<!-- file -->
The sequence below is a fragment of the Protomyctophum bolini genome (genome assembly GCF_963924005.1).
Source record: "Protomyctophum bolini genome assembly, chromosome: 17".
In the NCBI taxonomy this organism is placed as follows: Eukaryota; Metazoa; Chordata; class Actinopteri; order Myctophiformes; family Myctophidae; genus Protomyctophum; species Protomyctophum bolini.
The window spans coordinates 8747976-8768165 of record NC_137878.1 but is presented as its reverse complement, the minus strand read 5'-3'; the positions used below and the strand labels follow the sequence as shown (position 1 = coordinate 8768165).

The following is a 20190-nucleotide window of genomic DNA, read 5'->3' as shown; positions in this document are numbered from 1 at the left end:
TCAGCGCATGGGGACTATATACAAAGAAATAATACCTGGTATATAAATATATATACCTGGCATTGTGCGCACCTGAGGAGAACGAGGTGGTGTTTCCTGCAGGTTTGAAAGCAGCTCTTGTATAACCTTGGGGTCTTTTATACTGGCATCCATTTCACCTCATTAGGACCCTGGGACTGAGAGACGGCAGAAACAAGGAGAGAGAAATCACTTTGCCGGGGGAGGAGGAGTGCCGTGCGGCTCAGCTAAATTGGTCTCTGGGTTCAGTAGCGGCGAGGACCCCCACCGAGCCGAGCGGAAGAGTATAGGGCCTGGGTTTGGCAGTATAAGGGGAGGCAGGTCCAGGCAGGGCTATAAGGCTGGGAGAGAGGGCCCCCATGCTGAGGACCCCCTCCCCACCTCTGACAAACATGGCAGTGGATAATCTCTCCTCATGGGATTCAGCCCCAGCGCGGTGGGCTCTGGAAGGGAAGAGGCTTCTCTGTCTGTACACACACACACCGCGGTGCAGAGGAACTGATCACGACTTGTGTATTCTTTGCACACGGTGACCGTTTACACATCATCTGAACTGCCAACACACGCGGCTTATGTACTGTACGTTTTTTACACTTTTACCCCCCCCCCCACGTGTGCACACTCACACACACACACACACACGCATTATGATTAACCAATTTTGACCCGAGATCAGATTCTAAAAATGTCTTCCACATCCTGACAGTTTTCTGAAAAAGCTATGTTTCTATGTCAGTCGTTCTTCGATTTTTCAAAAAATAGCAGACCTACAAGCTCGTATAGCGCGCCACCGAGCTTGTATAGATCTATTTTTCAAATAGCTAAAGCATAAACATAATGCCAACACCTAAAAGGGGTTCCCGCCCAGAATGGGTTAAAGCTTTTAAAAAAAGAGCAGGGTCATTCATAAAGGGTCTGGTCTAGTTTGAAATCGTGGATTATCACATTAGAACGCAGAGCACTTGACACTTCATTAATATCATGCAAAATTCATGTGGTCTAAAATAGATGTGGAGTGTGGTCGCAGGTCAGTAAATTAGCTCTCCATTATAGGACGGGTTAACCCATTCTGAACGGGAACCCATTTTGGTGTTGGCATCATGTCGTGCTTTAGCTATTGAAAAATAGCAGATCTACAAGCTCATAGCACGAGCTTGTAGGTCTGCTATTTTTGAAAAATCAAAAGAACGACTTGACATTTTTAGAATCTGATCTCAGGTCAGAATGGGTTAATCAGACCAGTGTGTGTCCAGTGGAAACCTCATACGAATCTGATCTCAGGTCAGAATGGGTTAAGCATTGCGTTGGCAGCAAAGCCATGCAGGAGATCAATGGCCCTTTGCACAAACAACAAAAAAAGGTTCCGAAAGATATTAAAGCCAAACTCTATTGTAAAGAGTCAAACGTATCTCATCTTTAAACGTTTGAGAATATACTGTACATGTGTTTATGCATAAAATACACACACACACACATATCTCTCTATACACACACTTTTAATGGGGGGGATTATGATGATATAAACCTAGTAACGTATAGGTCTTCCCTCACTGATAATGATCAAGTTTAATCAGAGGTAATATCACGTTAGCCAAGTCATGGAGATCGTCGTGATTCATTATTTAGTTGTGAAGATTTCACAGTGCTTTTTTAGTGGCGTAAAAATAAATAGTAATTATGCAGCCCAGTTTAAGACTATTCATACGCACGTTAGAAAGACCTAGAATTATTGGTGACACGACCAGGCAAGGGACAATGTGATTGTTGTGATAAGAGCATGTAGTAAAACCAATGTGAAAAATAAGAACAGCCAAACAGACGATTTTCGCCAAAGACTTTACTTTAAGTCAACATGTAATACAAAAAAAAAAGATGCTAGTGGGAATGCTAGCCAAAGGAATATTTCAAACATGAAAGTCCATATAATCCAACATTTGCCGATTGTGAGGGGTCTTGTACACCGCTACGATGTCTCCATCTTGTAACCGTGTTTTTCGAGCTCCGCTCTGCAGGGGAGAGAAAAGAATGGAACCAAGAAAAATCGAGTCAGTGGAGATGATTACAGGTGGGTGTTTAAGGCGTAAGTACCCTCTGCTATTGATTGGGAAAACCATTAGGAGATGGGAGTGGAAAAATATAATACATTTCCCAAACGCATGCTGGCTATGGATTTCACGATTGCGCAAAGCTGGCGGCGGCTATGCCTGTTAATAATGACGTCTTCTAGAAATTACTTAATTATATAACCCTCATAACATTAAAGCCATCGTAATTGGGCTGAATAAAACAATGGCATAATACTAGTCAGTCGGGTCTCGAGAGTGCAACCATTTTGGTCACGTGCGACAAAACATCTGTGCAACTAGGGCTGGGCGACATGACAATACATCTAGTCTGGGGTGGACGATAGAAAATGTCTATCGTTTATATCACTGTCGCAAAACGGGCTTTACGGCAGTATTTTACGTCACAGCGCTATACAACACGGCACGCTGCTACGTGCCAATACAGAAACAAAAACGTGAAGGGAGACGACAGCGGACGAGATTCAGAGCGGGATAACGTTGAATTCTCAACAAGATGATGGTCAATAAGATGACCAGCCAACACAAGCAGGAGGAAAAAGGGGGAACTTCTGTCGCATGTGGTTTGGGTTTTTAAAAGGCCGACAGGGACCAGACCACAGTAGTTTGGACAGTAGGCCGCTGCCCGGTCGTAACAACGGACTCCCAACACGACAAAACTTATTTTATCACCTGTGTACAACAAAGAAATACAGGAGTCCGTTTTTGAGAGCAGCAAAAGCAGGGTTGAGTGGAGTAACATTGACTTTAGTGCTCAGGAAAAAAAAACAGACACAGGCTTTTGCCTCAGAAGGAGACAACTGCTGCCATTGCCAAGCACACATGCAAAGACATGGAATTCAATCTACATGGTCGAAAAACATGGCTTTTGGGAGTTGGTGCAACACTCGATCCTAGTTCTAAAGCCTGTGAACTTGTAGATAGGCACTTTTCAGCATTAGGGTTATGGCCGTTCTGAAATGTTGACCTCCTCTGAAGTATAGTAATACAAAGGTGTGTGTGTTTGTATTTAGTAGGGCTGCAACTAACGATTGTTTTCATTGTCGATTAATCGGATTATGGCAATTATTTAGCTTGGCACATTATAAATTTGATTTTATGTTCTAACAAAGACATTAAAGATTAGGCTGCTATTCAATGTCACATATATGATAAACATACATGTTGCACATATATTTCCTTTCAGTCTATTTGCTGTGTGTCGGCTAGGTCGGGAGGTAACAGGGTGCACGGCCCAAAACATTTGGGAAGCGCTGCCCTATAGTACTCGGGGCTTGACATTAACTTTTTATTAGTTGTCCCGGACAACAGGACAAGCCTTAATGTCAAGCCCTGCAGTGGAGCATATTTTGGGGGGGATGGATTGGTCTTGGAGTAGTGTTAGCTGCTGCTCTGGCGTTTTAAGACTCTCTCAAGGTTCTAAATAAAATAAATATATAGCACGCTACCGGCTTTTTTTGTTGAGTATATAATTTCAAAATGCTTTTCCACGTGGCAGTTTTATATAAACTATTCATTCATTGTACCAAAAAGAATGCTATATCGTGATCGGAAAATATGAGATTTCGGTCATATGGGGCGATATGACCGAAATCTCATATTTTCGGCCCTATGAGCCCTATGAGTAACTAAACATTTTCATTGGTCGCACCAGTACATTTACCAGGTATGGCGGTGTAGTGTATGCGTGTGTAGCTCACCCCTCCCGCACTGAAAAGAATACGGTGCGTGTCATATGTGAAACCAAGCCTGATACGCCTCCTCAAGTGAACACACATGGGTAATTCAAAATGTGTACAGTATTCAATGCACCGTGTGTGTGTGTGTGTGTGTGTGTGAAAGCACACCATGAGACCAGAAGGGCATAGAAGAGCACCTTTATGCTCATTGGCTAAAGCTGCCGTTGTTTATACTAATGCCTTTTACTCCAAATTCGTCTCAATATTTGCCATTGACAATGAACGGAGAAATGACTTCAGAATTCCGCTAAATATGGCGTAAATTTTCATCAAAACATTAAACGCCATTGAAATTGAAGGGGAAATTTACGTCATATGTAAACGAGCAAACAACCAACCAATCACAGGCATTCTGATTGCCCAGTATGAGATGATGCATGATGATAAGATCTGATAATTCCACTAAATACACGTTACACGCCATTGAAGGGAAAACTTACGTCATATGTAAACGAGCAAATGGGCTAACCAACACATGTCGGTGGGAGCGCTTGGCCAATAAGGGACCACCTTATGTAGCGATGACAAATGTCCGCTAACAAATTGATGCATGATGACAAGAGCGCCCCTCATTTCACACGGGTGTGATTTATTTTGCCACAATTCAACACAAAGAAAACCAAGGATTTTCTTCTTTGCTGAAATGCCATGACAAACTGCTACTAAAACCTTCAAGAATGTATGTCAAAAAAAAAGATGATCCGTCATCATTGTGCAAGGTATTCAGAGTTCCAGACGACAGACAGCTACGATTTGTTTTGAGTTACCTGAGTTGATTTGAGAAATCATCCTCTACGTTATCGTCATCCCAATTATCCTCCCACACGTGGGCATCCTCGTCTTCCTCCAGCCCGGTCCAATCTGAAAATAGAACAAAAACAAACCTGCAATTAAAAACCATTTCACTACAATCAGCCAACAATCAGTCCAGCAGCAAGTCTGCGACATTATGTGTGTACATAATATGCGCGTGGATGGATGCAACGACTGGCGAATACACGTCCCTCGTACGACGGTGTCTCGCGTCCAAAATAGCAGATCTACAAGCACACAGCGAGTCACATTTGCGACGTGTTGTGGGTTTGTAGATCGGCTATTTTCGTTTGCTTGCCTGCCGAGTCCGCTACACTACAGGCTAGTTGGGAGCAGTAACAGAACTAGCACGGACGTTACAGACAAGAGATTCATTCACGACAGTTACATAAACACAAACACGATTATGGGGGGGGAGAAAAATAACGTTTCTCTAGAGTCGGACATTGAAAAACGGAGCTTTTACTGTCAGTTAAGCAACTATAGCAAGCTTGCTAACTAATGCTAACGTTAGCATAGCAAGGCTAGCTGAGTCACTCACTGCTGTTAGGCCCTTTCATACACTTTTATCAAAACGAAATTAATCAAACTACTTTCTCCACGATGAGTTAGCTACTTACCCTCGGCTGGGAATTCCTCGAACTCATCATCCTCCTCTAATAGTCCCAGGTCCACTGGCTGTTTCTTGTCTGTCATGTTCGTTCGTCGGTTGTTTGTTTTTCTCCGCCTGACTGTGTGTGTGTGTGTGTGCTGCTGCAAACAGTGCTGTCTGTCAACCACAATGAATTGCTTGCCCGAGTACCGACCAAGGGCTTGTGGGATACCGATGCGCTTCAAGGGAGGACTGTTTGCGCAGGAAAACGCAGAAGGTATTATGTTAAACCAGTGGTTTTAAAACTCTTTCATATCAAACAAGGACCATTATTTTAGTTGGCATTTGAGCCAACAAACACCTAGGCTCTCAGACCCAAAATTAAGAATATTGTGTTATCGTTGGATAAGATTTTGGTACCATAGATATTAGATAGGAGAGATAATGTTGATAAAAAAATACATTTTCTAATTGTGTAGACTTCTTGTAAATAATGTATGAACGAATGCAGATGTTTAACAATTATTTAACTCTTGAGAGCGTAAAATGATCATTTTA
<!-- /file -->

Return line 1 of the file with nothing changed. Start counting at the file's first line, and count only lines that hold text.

The sequence below is a fragment of the Protomyctophum bolini genome (genome assembly GCF_963924005.1).